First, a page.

Regulation of germinal center B-cell differentiation
Research output: Contribution to journal › Review article › peer-review
Colleges, School and Institutes
Germinal centres are the main sites where antigen-activated B cell clones expand and undergo immunoglobulin gene hypermutation and selection. Iterations of this process will lead to affinity maturation, replicating Darwinian evolution on the cellular level. Germinal centre B cell selection can lead to four different outcomes: apoptosis (non-selection), further expansion and evolution, or output from the germinal centre with differentiation into memory B cells or plasma cells. T helper cells in germinal centres have been shown to have a central role in regulating B cell selection by sensing the density of MHC:peptide antigen complexes. Antigen is provided on follicular dendritic cells in the form of immune complex. Antibody on these immune complexes regulates antigen accessibility by shielding antigen from B cell receptor access. Replacement of antibody on immune complexes by antibody generated from germinal centre derived plasma cell output will gradually reduce the availability of antigen. This antibody feedback can lead to a situation where a slow rise in selection stringency caused by a changing environment leads to directional evolution towards higher affinity antibody.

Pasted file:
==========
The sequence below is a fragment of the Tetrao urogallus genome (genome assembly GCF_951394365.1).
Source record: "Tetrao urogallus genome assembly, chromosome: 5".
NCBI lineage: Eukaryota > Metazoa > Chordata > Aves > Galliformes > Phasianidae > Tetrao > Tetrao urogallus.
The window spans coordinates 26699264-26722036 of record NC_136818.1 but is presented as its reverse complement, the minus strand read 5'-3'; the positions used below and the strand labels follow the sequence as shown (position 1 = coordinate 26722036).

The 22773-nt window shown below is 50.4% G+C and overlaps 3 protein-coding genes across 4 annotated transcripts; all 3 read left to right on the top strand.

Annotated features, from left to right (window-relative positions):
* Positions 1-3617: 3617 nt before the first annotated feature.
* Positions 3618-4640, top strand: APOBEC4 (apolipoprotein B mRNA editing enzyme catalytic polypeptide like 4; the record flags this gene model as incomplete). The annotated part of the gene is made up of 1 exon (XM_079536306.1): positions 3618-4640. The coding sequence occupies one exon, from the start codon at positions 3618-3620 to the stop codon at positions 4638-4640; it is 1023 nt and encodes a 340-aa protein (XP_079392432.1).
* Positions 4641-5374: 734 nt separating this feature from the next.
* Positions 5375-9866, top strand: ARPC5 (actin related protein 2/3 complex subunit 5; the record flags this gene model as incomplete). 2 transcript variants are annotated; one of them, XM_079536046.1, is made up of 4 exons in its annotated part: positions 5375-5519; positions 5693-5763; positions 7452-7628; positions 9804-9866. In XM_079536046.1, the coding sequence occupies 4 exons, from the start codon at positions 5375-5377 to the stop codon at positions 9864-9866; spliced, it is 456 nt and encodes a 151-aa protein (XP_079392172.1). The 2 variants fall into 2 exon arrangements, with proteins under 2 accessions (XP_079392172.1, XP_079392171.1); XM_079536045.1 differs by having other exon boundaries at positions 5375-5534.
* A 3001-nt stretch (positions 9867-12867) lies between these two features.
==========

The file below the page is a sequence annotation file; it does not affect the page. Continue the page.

|Early online date||10 Feb 2016|
|Publication status||Published - Mar 2016|
- Germinal centre, affinity maturation, immune complex, B-cell selection, Tfh cells, cytokines